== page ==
Table 3 lists these design variables and their definitions. To meet ship stability requirements, the parametric model was only allowed to be changed within in a predefined range.
Hull part Design variables Definition DTC KCS Initial value Lower limit Upper limit Initial value Lower limit Upper Bulbous bow BulbLength (m) Length of bulbous bow 9.642 9.000 12.00 6.501 5.050 8.950 BulbTipZ (m) Z position of bulbous bow tip 10.899 9.000 12.00 6.000 5.250 6.920 yBeamStart (m) Y position of beam curve's start point 3.683 3.000 4.500 2.385 2.200 3.400 xTop (m) X position of upper profile's start point 356.43 356 360 230.499 230 237 FullnessBeam Fullness of beam curve of bulbous bow 1.025 0.900 1.200 1.155 1.030 1.30 FullnessKeel Fullness of lower profile of bulbous bow 0.978 0.855 1.050 0.925 0.85 1.1 FullnessTop Fullness of upper profile of bulbous bow 1.025 1.000 1.050 1.045 1.000 1.095 Forebody MidLift (m) Lift distance of middle body 4.700 4.300 5.200 3.500 3.000 4.000 DWLEntrTan (°) Entrance angle of DWL 165 161 170 177 170 177.1 FullnessDWL Fullness of DWL 0.641 0.615 0.665 0.595 0.593 0.620 FullnessFOBfore Fullness of FOB from forebody 0.445 0.420 0.490 0.405 0.350 0.500 FullnessFOSfore Fullness of FOS from forebody 1.175 1.150 1.195 1.038 1.030 1.158 Aftbody FullnessTransom Fullness of transom curve 0.955 0.945 1.000 0.975 0.950 0.990 FullnessFOBaft Fullness of FOB from aftbody 0.325 0.300 0.332 0.485 0.415 0.533 FullnessFOSaft Fullness of FOS from aftbody 1.185 1.150 1.200 1.105 1.000 1.140 FullnessDiag1 Fullness of diagonal 1 0.660 0.600 0.670 0.635 0.600 0.700 FullnessDiag2 Fullness of diagonal 2 0.551 0.500 0.552 0.568 0.500 0.585 FullnessDiag3 Fullness of diagonal 3 0.565 0.545 0.585 0.584 0.562 0.599 Table 3 includes also the lower and upper limits of the design variables for the DTC and the KCS. Unlike the DTC and the KCS, the S175 does not have a bulbous bow. Therefore, the selected design variables for the S175 differed from those for the DTC and the KCS. Table 4 lists the design values for the S175, the limits of the selected design variables, and the associated lower and upper limits.
Hull part Design variables Definition Initial value Lower limit Upper limit Stem Stem_xtop (m) X position of stem tip 176 175.5 176.5 Shipbody TanDWL_out (°) Out angle of DWL 24.9 25 30 TanDWL_entrance (°) Entrance angle of DWL 15 11 15.2 FullnessFOS_fwd Fullness of FOS from forebody 0.635 0.5 0.67 FullnessFOB_fwd01 Fullness of FOB from forebody part one 0.285 0.215 0.35 FullnessFOB_fwd02 Fullness of FOB from forebody part two 1.215 1.18 1.3 FullnessFOB_aft Fullness of FOB from aftbody 0.785 0.62 0.8 FullnessDWL_fwd Fullness of DWL from forebody 0.585 0.578 0.595 Stern Stern_change_point (m) X position of stern bending point 4.375 2.5 5.5 Taking the DTC as an example, Figures 11, 12 and 13 plot the influence of each design variable on ship resistance components R_{W} and R_{F} for the bulbous bow, the forebody, and the aftbody, respectively. It is worthy to mention that because we used potential solver to predict the resistance, that is, the pressure viscous resistance was not considered in this process. The changes of resistance on the aftbody, see Figure 13, were caused by the deformation of the stern. The individual graphs in these figures include straight (least squares) red lines drawn through the resulting values of R_{W} and R_{F} to demonstrate the influence of the changing parameter values.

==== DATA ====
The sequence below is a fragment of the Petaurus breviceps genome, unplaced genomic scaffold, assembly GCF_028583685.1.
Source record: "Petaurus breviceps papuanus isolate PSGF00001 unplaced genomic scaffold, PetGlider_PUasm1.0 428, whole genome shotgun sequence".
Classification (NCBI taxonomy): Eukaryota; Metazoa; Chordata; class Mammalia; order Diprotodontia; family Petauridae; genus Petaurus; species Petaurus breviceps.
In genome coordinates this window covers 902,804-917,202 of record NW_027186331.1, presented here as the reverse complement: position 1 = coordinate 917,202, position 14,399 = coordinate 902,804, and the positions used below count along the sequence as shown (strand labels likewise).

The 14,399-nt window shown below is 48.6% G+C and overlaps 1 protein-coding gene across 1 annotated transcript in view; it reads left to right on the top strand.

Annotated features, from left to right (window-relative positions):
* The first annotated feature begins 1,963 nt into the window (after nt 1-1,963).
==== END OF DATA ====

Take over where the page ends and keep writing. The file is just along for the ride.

6 Optimization Algorithm
In general, there is no unique optimum to design a multiobjective optimization problem. However, there is a set of points that represents the best compromise between different objectives, the socalled Pareto optimal values. Genetic algorithms are frequently used to perform multiobjective optimizations. We applied the surrogatebased global optimization (SBGO) method for multiobjective optimizations in CAESES with DAKOTA.
Often, extensive calculations are necessary to evaluate the generated data. To reduce the computational effort of the optimization process, surrogatebased acceleration techniques can be used. Figure 14 presents the framework of the optimization process of Forrester and Keane (2009). This global method was originally designed for a multiobjective genetic algorithm (MOGA). In this method, the MOGA is conducted on an iteratively builtup surrogate model. For the initial model, data from the sensitivity analysis can be recycled as well. Since MOGA needs thousands of points to produce optimal solutions, surrogates can help by reducing the necessary model evaluations.
7 Results and Discussion
Due to their similar hull forms, simulation results and flow patterns were similar for the DTC and the KCS. For the DTC, we analyzed the influence of design variables on R_{W} and R_{F} and then listed the changes of resistance after the ship hull was optimized. After that, we calculated the dimensionless added resistance coefficient C_{aw} of ship in head waves at Fr = 0.139 for DTC and at Fr = 0.260 for KCS. For the KCS, we compared wave profiles of the optimized hull with experimental data, and, instead of analyzing the resistance, we compared the simulated resistance coefficients with experimental results. These coefficients expressed the resistance values normalized against dynamic pressure times nominal wetted area. For the S175, we simulated waveinduced the ship motions at Fr = 0.250 and compared these with experimental data.
7.1 The DTC
7.1.1 Calm Water Resistance
We demonstrated the use of a multiobjective optimization procedure to optimize the hull of the DTC for least resistance. We relied on fully parametric modeling to generate the hull in CAESES. The wave resistance and frictional resistance components were the objective functions. Figures 11, 12 and 13 graphically illustrate the influence of the selected design variables on the objective functions, i.e., on the two resistance components R_{W} and R_{F}.